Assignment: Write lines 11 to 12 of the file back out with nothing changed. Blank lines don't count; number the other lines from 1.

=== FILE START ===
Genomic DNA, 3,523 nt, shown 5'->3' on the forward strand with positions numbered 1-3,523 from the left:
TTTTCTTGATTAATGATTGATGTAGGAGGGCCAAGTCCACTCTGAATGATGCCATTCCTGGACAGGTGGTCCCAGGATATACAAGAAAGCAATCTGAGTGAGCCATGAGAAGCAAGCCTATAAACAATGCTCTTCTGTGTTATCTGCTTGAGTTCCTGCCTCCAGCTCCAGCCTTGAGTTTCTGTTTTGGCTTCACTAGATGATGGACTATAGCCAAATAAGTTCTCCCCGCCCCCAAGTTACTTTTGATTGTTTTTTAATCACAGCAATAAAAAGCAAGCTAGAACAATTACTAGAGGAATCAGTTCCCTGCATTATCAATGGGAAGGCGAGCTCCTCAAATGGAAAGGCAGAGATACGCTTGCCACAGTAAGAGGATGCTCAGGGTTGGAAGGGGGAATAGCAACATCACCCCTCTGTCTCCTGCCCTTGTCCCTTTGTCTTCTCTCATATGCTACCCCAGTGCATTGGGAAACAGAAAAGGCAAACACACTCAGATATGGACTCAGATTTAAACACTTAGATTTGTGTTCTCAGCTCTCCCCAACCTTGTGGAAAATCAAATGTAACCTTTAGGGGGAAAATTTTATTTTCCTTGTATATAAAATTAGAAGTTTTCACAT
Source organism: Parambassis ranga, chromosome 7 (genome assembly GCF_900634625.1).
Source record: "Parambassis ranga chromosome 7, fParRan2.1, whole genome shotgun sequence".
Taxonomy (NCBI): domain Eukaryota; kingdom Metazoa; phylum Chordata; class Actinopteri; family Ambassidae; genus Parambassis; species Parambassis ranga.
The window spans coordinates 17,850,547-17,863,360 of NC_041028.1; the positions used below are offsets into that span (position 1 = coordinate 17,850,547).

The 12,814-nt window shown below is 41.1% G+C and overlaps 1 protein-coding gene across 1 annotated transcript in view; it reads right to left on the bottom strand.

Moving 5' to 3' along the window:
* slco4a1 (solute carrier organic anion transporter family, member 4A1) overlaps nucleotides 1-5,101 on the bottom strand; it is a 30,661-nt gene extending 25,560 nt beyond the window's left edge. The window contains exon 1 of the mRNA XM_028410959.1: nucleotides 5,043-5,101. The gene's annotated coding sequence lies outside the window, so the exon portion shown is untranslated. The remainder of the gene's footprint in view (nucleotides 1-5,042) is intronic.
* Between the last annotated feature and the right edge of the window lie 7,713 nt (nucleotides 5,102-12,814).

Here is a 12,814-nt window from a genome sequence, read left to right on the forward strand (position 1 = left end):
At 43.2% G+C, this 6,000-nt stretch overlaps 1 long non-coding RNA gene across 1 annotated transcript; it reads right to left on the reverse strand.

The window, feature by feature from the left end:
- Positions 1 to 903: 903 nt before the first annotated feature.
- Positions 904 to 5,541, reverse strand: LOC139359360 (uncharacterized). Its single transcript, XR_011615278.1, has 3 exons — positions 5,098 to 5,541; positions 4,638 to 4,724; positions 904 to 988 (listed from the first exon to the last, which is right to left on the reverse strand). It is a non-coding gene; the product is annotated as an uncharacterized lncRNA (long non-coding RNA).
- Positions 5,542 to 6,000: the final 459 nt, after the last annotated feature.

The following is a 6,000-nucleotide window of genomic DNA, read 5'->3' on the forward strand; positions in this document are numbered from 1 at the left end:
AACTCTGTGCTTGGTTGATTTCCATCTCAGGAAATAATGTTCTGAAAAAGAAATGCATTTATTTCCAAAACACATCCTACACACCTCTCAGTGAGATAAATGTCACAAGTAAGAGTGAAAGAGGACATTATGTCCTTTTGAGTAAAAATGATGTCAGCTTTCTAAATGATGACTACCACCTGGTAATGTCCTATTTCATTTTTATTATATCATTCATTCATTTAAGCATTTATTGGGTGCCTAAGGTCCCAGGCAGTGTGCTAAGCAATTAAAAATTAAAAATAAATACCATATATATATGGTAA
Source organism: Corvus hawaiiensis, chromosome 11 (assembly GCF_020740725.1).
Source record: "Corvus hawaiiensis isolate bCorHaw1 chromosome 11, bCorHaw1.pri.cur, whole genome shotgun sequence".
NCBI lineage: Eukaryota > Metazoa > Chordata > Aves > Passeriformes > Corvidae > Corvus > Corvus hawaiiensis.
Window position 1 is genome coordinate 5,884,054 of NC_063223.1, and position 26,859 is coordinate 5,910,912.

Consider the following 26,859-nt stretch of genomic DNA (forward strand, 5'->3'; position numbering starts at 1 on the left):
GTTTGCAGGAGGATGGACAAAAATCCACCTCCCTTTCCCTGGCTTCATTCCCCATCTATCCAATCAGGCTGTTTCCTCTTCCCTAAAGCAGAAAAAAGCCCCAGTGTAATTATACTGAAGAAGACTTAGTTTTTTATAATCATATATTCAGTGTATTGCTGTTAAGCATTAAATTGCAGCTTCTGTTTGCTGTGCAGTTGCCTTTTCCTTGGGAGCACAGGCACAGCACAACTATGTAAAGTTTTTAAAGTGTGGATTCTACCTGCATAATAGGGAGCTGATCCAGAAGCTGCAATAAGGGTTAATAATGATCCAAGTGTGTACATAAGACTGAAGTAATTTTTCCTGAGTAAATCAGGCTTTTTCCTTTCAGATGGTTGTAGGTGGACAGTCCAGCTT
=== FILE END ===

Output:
Here is a 12,814-nt window from a genome sequence, read left to right on the forward strand (position 1 = left end):
At 43.2% G+C, this 6,000-nt stretch overlaps 1 long non-coding RNA gene across 1 annotated transcript; it reads right to left on the reverse strand.